The opioid manufacturers can present clear evidence that FDA would reject a label-change request for long-term, chronic-pain use. A public-health activist group petitioned FDA in 2012 to exclude treatment of chronic pain as an indication on all opioid-based drugs. The petition also called for dose and time limits for non-cancer pain prescriptions. FDA rejected the group’s request in September 2013. A May 2017 Tenth Circuit decision involving drug preemption concluded that a rejected citizen petition provides sufficient evidence that FDA would not permit warnings sought in a state-law products-liability suit.

Despite its deep involvement in the regulation of opioids, FDA has stood idly by as the opioid litigation crusade has unfolded. It’s time for FDA to end the silence. At the opportune moment in the MDL or a state suit, the agency should defend its regulatory primacy and the concept of national uniformity through an amicus brief arguing that the state-law claims conflict with FDA labeling requirements.

The case for FDA involvement is a compelling one.  The state and local government suits controvert the public-health goal FDA advances through opioid-based medicines’ approval and availability. In rejecting the 2012 citizen petition, FDA stated that “opioids can effectively manage pain and alleviate suffering—clearly a public health priority.” It added, “Chronic pain is a serious and growing health problem.” Opioid abuse and misuse present serious consequences, including addiction. With those concerns in mind, FDA ordered manufacturers to further study the benefits and risks of chronic opioid therapy, with results expected soon.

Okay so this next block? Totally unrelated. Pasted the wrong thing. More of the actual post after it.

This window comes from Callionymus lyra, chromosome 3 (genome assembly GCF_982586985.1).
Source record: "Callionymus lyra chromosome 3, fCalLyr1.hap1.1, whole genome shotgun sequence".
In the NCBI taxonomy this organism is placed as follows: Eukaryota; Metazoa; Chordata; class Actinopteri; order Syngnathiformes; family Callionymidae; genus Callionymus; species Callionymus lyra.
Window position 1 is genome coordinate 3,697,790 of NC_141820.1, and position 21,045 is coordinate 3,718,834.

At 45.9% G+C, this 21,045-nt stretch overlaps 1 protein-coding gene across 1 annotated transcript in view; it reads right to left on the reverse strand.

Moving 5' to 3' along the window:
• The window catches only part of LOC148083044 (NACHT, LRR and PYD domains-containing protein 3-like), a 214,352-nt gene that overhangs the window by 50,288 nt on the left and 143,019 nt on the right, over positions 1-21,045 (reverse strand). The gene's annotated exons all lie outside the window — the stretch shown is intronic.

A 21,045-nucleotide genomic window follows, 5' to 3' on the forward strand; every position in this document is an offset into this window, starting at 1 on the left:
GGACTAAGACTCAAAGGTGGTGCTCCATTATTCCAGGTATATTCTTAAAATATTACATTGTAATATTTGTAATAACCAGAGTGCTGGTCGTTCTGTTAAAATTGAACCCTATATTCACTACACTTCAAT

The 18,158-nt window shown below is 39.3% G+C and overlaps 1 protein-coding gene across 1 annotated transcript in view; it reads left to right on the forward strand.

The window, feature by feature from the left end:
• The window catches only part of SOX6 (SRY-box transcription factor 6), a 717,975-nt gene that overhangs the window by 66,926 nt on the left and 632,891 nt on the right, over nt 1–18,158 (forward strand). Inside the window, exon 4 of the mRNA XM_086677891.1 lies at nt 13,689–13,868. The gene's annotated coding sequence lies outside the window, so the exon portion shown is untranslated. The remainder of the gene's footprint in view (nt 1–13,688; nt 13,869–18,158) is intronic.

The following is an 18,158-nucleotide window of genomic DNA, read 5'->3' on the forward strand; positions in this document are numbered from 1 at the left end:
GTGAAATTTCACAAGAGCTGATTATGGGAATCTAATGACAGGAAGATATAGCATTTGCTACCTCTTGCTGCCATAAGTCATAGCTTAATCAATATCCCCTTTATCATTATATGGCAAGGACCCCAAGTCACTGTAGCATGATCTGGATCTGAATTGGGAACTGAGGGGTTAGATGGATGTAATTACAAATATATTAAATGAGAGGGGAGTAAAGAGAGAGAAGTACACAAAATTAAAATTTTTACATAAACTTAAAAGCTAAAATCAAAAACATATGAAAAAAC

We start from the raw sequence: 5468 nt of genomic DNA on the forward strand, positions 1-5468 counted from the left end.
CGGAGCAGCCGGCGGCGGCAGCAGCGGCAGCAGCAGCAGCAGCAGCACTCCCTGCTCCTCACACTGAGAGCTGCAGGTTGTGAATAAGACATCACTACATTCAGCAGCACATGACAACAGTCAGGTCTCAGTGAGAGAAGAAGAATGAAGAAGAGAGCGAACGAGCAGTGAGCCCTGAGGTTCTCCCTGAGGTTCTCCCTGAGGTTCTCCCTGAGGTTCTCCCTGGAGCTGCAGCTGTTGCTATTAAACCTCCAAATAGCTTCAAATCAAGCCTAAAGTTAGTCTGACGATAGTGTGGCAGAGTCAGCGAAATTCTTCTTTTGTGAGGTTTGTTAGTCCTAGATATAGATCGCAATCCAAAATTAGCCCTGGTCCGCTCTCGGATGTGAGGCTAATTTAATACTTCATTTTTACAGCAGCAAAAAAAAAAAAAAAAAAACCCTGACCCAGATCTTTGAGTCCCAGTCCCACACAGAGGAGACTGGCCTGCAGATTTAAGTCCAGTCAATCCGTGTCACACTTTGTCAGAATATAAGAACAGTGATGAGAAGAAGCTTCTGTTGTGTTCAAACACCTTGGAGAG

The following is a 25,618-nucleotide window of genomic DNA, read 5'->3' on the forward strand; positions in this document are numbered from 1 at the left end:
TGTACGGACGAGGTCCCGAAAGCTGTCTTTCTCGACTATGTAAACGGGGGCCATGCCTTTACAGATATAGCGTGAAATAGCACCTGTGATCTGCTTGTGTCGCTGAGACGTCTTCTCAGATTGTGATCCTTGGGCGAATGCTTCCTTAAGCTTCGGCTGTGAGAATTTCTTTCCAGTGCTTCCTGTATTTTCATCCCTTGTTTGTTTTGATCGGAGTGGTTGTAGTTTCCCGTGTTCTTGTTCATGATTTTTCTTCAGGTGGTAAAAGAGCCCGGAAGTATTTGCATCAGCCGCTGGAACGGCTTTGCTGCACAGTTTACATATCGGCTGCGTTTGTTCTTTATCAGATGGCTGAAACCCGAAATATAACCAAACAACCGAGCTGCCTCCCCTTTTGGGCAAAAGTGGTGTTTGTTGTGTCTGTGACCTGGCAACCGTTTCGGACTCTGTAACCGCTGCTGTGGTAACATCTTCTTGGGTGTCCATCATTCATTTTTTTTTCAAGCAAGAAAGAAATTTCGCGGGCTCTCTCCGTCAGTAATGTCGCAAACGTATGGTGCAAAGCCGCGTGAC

The lawsuits’ ultimate outcomes could directly contradict what actions FDA takes after receiving those results, leading to inconsistent limitations on opioids’ use. The agency stressed such potential conflict when urging the ITC to end its investigation into a dietary supplement, noted in our November 30 post. Such regulatory confusion, as one state judge remarked when ordering a stay on a California county’s opioid suit, causes “a potential chilling effect on the prescription of these drugs for those who need them most.”

FDA’s amicus involvement in one or several opioid suits would also send a vital, broader message: government litigation is an inappropriately blunt, haphazard regulatory device for weighing the competing risks and benefits of complex pharmaceutical products. If the localities and states succeed in imposing controls on opioids, they and their avaricious allies in the plaintiffs’ bar will be looking for the next FDA-regulated target to sue. That’s a state of affairs FDA certainly wants to avoid.

Opioid abuse, its causes, and potential remedies have become politically charged, highly emotional issues. That reality will weigh heavily on FDA if it does consider asserting its considerable legal influence in the opioid litigation. Perhaps the federal judge presiding over the MDL might consider inviting the agency to express its views on preemption once the issue is raised in court filings, as the U.S. Court of Appeals for the Third Circuit did in the Shuker case discussed in our November 30 post.

Whether acting at the request of a court or on its own initiative, FDA should take the opportunity to continue the welcome courtroom defense of regulatory uniformity it began in August 2017.

Also published by Forbes.com on WLF’s contributor site.